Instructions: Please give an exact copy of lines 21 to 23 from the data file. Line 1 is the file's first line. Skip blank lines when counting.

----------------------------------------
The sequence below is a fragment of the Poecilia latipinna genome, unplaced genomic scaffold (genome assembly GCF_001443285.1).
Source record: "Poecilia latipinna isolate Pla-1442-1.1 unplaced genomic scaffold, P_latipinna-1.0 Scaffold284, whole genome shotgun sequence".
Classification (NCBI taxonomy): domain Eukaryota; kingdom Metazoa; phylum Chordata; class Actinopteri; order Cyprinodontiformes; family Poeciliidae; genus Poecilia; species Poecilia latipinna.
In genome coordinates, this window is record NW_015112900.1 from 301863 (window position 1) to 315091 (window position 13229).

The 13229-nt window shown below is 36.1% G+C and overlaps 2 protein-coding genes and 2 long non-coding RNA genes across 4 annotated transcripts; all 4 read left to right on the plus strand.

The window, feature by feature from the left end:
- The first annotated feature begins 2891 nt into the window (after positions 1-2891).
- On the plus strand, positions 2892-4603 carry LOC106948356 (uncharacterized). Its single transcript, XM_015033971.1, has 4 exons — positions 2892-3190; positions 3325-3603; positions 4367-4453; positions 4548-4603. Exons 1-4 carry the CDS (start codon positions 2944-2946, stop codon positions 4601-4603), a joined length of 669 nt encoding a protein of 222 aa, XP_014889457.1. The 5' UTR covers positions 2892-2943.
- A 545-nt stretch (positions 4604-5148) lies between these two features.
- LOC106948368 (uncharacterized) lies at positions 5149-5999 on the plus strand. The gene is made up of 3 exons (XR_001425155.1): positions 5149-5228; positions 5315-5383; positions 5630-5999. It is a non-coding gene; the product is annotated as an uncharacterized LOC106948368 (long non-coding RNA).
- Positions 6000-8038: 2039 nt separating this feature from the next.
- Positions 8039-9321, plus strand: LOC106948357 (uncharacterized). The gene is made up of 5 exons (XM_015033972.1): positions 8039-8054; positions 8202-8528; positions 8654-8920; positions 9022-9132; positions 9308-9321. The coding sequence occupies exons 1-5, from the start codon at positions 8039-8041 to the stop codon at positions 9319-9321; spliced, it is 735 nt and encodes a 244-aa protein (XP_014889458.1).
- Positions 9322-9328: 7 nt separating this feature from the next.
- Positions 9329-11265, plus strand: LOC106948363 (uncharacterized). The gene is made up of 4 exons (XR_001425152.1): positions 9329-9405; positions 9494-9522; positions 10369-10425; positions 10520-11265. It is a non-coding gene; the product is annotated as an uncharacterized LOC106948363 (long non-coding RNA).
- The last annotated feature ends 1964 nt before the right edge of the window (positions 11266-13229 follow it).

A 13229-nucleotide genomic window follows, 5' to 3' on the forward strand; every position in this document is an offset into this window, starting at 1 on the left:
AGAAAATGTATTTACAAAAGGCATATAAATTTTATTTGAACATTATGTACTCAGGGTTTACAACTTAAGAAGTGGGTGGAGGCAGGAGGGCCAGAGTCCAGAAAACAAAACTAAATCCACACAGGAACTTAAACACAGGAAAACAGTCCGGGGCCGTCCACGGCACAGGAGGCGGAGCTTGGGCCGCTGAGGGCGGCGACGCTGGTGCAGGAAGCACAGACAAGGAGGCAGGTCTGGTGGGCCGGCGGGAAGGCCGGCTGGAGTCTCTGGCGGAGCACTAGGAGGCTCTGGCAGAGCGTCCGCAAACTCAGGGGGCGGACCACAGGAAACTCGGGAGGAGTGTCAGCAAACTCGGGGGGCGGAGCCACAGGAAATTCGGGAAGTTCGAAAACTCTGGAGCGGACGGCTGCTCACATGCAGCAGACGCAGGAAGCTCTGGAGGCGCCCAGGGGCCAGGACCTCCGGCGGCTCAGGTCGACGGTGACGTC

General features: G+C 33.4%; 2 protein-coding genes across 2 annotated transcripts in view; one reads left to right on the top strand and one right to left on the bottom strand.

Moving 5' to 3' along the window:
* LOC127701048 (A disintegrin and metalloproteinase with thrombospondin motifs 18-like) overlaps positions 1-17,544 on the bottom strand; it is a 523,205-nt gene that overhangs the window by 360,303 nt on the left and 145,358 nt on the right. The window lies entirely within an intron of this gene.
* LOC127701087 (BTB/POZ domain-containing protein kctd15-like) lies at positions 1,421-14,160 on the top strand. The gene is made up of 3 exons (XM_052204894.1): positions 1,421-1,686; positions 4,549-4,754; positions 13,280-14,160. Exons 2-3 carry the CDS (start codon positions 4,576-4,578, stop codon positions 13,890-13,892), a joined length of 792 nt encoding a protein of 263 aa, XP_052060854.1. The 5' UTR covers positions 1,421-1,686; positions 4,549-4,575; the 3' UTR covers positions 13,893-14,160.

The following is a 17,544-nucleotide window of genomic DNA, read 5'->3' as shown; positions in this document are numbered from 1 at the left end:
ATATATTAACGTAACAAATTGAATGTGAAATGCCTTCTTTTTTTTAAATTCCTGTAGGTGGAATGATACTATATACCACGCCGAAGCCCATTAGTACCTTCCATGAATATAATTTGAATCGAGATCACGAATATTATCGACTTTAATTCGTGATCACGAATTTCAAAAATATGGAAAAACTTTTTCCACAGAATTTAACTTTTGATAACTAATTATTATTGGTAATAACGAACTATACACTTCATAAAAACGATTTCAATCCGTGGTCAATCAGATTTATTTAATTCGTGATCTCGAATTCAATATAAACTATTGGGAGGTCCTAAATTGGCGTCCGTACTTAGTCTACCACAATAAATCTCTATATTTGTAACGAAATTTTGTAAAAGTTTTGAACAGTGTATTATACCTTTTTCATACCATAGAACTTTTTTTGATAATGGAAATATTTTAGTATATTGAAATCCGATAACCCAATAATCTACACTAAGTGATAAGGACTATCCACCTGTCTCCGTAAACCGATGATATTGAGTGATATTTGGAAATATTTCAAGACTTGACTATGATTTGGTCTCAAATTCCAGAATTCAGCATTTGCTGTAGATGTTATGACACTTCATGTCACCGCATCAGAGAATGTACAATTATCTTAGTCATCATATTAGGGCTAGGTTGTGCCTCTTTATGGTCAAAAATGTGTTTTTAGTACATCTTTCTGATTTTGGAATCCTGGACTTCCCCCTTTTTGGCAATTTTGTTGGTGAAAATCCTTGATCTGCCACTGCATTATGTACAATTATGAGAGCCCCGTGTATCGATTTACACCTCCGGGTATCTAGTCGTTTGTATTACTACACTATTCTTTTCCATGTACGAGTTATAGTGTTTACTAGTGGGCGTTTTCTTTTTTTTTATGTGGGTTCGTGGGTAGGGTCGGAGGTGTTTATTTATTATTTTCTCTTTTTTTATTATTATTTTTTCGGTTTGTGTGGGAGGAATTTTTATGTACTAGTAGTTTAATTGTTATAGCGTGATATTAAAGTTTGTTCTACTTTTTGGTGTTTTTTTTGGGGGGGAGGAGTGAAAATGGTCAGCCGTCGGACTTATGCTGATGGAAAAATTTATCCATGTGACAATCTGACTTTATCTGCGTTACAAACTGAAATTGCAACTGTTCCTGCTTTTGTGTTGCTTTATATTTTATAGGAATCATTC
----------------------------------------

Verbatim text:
* LOC127701087 (BTB/POZ domain-containing protein kctd15-like) lies at positions 1,421-14,160 on the top strand. The gene is made up of 3 exons (XM_052204894.1): positions 1,421-1,686; positions 4,549-4,754; positions 13,280-14,160. Exons 2-3 carry the CDS (start codon positions 4,576-4,578, stop codon positions 13,890-13,892), a joined length of 792 nt encoding a protein of 263 aa, XP_052060854.1. The 5' UTR covers positions 1,421-1,686; positions 4,549-4,575; the 3' UTR covers positions 13,893-14,160.

The following is a 17,544-nucleotide window of genomic DNA, read 5'->3' as shown; positions in this document are numbered from 1 at the left end:
ATATATTAACGTAACAAATTGAATGTGAAATGCCTTCTTTTTTTTAAATTCCTGTAGGTGGAATGATACTATATACCACGCCGAAGCCCATTAGTACCTTCCATGAATATAATTTGAATCGAGATCACGAATATTATCGACTTTAATTCGTGATCACGAATTTCAAAAATATGGAAAAACTTTTTCCACAGAATTTAACTTTTGATAACTAATTATTATTGGTAATAACGAACTATACACTTCATAAAAACGATTTCAATCCGTGGTCAATCAGATTTATTTAATTCGTGATCTCGAATTCAATATAAACTATTGGGAGGTCCTAAATTGGCGTCCGTACTTAGTCTACCACAATAAATCTCTATATTTGTAACGAAATTTTGTAAAAGTTTTGAACAGTGTATTATACCTTTTTCATACCATAGAACTTTTTTTGATAATGGAAATATTTTAGTATATTGAAATCCGATAACCCAATAATCTACACTAAGTGATAAGGACTATCCACCTGTCTCCGTAAACCGATGATATTGAGTGATATTTGGAAATATTTCAAGACTTGACTATGATTTGGTCTCAAATTCCAGAATTCAGCATTTGCTGTAGATGTTATGACACTTCATGTCACCGCATCAGAGAATGTACAATTATCTTAGTCATCATATTAGGGCTAGGTTGTGCCTCTTTATGGTCAAAAATGTGTTTTTAGTACATCTTTCTGATTTTGGAATCCTGGACTTCCCCCTTTTTGGCAATTTTGTTGGTGAAAATCCTTGATCTGCCACTGCATTATGTACAATTATGAGAGCCCCGTGTATCGATTTACACCTCCGGGTATCTAGTCGTTTGTATTACTACACTATTCTTTTCCATGTACGAGTTATAGTGTTTACTAGTGGGCGTTTTCTTTTTTTTTATGTGGGTTCGTGGGTAGGGTCGGAGGTGTTTATTTATTATTTTCTCTTTTTTTATTATTATTTTTTCGGTTTGTGTGGGAGGAATTTTTATGTACTAGTAGTTTAATTGTTATAGCGTGATATTAAAGTTTGTTCTACTTTTTGGTGTTTTTTTTGGGGGGGAGGAGTGAAAATGGTCAGCCGTCGGACTTATGCTGATGGAAAAATTTATCCATGTGACAATCTGACTTTATCTGCGTTACAAACTGAAATTGCAACTGTTCCTGCTTTTGTGTTGCTTTATATTTTATAGGAATCATTC